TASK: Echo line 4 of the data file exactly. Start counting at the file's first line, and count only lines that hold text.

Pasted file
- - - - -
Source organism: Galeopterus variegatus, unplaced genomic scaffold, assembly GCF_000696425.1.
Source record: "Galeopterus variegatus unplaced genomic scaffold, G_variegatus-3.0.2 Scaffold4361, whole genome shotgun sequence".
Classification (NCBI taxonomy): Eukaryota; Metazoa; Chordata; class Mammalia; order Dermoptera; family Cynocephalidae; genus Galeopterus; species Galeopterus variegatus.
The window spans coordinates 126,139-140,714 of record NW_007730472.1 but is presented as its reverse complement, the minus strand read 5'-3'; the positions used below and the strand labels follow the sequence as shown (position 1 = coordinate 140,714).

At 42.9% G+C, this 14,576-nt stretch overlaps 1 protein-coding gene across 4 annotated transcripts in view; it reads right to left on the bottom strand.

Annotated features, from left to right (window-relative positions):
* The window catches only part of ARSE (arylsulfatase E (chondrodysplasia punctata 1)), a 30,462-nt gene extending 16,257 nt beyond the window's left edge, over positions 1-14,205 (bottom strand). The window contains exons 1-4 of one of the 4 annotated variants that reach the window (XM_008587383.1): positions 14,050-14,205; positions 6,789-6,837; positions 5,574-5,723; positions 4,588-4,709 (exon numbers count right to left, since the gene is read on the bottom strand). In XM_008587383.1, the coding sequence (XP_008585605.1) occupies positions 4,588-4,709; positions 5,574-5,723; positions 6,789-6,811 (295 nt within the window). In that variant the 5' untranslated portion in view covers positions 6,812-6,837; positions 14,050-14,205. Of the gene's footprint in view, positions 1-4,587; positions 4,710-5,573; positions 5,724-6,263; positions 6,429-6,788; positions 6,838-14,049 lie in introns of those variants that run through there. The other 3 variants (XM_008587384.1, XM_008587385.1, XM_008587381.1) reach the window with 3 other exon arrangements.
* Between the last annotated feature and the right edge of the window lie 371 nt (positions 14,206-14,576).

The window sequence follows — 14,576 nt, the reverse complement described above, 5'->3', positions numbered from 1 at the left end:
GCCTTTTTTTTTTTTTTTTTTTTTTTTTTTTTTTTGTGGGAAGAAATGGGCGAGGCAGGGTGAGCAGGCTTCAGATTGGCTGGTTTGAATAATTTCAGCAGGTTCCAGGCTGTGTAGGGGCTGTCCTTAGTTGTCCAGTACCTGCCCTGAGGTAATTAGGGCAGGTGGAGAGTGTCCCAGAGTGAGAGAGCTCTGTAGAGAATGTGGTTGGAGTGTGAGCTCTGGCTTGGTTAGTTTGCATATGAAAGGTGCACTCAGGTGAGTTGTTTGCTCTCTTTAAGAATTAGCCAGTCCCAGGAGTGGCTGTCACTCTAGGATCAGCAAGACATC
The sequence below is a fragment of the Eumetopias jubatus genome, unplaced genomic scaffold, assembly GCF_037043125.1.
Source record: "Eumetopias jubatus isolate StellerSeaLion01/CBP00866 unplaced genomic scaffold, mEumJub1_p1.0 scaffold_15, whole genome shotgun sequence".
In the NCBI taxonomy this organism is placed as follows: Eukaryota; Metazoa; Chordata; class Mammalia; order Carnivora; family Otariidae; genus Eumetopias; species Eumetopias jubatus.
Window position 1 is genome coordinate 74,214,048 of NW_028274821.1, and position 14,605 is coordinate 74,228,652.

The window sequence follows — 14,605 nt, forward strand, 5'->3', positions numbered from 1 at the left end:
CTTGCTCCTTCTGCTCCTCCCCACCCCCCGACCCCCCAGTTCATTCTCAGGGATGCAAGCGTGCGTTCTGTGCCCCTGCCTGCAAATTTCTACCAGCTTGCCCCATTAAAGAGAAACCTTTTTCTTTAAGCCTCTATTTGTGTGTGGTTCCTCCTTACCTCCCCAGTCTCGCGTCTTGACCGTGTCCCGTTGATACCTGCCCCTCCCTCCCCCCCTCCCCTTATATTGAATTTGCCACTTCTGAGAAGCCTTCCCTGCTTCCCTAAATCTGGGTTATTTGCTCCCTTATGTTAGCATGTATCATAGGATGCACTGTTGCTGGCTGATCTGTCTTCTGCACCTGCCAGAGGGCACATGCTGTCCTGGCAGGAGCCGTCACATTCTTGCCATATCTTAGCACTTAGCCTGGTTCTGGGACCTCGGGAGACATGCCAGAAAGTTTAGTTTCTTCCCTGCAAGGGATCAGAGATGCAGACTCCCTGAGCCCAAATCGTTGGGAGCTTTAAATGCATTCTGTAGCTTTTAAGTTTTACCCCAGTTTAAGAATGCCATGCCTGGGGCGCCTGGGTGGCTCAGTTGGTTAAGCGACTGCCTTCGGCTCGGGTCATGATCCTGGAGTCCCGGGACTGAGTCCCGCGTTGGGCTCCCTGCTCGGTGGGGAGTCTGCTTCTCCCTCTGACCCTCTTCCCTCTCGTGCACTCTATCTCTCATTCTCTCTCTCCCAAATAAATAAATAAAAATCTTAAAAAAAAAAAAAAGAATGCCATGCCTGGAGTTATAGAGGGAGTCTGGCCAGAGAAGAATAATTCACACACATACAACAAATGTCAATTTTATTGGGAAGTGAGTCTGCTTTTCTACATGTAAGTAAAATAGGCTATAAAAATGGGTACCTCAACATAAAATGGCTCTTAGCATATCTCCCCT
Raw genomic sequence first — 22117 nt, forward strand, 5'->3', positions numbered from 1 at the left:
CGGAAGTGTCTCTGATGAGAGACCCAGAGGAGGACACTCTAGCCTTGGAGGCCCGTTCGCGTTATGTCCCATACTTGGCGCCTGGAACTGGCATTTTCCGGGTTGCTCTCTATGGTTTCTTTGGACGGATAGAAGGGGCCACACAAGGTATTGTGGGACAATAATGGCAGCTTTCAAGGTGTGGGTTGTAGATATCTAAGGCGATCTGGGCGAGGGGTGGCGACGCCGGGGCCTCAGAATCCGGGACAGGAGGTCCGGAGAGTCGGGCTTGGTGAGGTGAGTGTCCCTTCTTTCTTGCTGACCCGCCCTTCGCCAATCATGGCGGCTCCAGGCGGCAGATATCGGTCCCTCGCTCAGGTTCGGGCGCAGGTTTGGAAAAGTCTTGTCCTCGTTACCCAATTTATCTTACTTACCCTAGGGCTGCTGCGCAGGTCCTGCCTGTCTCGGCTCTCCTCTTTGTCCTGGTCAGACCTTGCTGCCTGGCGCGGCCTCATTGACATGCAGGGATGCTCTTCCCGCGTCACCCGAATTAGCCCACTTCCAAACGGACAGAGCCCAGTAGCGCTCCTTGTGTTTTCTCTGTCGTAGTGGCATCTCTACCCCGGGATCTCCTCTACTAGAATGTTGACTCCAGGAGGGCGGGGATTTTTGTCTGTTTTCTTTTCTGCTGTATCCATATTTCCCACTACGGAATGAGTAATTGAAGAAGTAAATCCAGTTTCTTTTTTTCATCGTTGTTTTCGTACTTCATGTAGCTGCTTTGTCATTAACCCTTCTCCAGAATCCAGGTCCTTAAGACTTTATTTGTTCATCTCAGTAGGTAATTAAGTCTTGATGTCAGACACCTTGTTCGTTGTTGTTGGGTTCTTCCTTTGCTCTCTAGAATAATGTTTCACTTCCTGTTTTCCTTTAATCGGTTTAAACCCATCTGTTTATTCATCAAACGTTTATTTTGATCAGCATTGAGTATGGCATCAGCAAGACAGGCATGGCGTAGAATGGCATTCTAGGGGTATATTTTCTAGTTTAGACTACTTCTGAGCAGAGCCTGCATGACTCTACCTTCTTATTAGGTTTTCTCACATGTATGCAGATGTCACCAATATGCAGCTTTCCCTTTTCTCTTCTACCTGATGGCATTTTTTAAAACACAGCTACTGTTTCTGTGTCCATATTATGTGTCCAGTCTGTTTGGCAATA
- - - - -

The window spans coordinates 126,139-140,714 of record NW_007730472.1 but is presented as its reverse complement, the minus strand read 5'-3'; the positions used below and the strand labels follow the sequence as shown (position 1 = coordinate 140,714).